Earlier this winter, the Red Sox made it official. Mike Cameron, signed as a free agent this off-season, will be the new center fielder for the team, and fan favorite Jacoby Ellsbury will move over to left.
It is a decision that has been debated in bars and at water coolers around New England. Why move Ellsbury, the best base stealer in team history, out of his customary spot?
The answer is simple. Even at 37, Cameron is one of the best center fielders in the game. And don’t worry about him being affected by fans’ reaction to his bumping Ellsbury out of center.
After all, this is the guy who once replaced Ken Griffey, Jr. in Seattle.
That move worked out pretty well. In Cameron’s second year in the Northwest, the Mariners won an AL-record 116 games. He was the clubhouse leader on that team, and has only grown as a presence in the locker room over the ensuing years.
“He’s a great team leader in the clubhouse,” said Ken Macha, who managed him last year with the Milwaukee Brewers – after spending two years with us as a NESN analyst.
At his introductory press conference in Boston, Cameron was asked what he attributes his lengthy career to. “Good parents” were the first words out of his mouth. His new manager, Terry Francona, saw that upbringing in action when Francona was coaching in the White Sox system – and Cameron was a raw prospect out of LaGrange, GA.
“I saw his folks drop him off in Sarasota when he was about two weeks out of high school,” Francona said earlier this winter. “I believe, I might be wrong, but they gave him a computer and they made him promise to work on it every night. I’ve seen him kind of come full circle. I’ve thrown to him more in the cage than is almost humanly possible. I’ve seen him go from kind of a raw, very athletic, likable 18-year-old to a guy who’s played and had a great career, and we’re excited to have him here. What he does in the outfield, what he does at the plate, you can see. What he brings besides that is going to be very good.”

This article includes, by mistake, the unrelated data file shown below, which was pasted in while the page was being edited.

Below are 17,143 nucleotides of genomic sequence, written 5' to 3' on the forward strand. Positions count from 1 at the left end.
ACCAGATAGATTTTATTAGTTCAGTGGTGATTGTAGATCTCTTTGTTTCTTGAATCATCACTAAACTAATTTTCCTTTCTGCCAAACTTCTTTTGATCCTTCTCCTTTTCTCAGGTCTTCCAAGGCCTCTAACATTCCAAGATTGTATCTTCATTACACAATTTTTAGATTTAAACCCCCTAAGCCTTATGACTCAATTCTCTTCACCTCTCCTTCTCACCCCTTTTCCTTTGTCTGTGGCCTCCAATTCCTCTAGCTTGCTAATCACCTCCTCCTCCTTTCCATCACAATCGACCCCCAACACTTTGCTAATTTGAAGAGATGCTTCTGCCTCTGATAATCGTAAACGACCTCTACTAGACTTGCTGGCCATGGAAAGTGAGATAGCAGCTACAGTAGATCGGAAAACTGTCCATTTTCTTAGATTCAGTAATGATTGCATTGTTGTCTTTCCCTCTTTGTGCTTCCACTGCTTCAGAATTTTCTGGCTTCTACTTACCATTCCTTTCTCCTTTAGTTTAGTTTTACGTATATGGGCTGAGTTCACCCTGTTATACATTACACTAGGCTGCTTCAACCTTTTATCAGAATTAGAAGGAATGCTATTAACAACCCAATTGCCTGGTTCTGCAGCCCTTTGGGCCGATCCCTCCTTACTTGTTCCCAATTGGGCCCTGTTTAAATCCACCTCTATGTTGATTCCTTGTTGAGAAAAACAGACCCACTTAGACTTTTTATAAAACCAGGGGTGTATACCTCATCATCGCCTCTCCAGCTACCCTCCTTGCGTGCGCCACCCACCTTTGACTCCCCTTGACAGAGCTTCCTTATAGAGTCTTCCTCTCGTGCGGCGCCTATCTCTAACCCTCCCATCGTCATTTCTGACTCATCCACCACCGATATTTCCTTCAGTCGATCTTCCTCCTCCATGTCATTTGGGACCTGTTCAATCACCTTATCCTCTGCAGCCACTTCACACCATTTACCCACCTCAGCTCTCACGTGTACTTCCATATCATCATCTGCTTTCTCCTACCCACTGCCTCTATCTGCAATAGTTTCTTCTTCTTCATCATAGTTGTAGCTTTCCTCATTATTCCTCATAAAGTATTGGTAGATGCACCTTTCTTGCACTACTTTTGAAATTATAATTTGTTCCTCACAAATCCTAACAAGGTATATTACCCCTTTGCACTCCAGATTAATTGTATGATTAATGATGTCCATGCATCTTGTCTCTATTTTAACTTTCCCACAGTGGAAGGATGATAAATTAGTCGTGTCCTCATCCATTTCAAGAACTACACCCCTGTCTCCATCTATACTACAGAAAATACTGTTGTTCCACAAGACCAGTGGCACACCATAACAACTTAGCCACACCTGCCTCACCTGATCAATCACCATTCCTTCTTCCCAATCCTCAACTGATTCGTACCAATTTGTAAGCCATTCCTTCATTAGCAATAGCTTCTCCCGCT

Cameron is everything you’d want a major-league ballplayer to be. He spends countless hours in the off-season working for charity. He returns to his home in the off-season, and even donated the money for his high school alma mater to build and indoor batting cage. He has become the type of veteran young players turn to when they want to learn how to play the game the right way.
That said, character doesn’t win games. Talent wins games. In three weeks, Cameron will arrive in Ft. Myers as a 37-year-old with a .250 career batting average. Yet he has averaged more than 22 home runs a year over the past six seasons, spending most of his time with teams that play in notorious pitchers’ parks. Fenway Park should help him offensively, and he should help the team with tremendous range in center – and an arm that is undoubtedly an upgrade from Ellsbury.
He will also become an instant leader in the Fenway Park clubhouse. His arrival might mean one of the most popular players on the team is changing positions, but it won’t be long before Cameron is a fan favorite, too.
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